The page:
One outcome of deepening income inequalities is unequal influence in the money-driven political system. This week, Demos releasedtheir report Stacked Deck: How the Dominance of the Affluent and Business Undermines Social Mobility detailing how exactly this happens.
We learn, for example, that
During the 2012 election cycle, Sheldon and Miriam Adelson gave a combined $91.8 million to Super PACs. It would take more than 322,000 average American families donating an equivalent share of their wealth to match the Adelsons’ giving. The Adelsons gave more to shape the 2012 federal elections than all the combined contributions from residents in 12 states.
We learn, also, of of stacked decks in lobbying and congressional testimony, even while the right so often disparages the influence of unions in Democratic platforms:
Indeed, after analyzing a massive volume of organized activity—including $3 billion in spending on lobbying and 12,000 congressional testimonies—the authors find that “social welfare” and labor organization accounted for just 2 percent of all activity aimed at influencing policymaking. Corporations, along with trade associations and business groups, accounted for 48 percent.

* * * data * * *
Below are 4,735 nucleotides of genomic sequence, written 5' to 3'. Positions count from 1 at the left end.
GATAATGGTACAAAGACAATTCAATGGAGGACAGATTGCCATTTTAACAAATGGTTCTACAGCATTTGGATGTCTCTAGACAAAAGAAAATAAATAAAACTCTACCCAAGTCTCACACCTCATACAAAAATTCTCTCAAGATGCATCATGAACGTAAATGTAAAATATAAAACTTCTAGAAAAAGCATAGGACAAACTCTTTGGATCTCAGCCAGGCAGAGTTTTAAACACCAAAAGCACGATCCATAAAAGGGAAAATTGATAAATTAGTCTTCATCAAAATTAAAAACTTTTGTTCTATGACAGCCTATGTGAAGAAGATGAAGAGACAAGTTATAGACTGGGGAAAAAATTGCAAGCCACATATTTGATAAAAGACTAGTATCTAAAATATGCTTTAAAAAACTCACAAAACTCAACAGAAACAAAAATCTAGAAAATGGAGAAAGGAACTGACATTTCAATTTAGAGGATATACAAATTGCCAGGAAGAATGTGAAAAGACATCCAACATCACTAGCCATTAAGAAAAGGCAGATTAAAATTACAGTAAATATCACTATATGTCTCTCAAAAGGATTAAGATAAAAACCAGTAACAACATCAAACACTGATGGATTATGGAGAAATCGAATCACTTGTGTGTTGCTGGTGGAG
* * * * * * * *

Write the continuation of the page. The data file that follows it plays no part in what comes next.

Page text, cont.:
We learn also that low-income citizens are less likely to vote or to otherwise participate in public life, for complex reasons:
The scholars explain major differences in civic participation by socioeconomic status by pointing to the greater resources that affluent Americans bring to this sphere, including: knowledge and skills of how politics works; money to contribute to campaigns and location in social networks that can facilitate participation. The affluent also have a greater sense of efficacy and are more likely to believe that their voices will be heard in civic life.
Knowledge and skills for political participation is our work as educators. Teaching people the myriad of ways that voices can be heard — in and beyond the voting booth — is at the core of our work as educators.
We can at least begin there.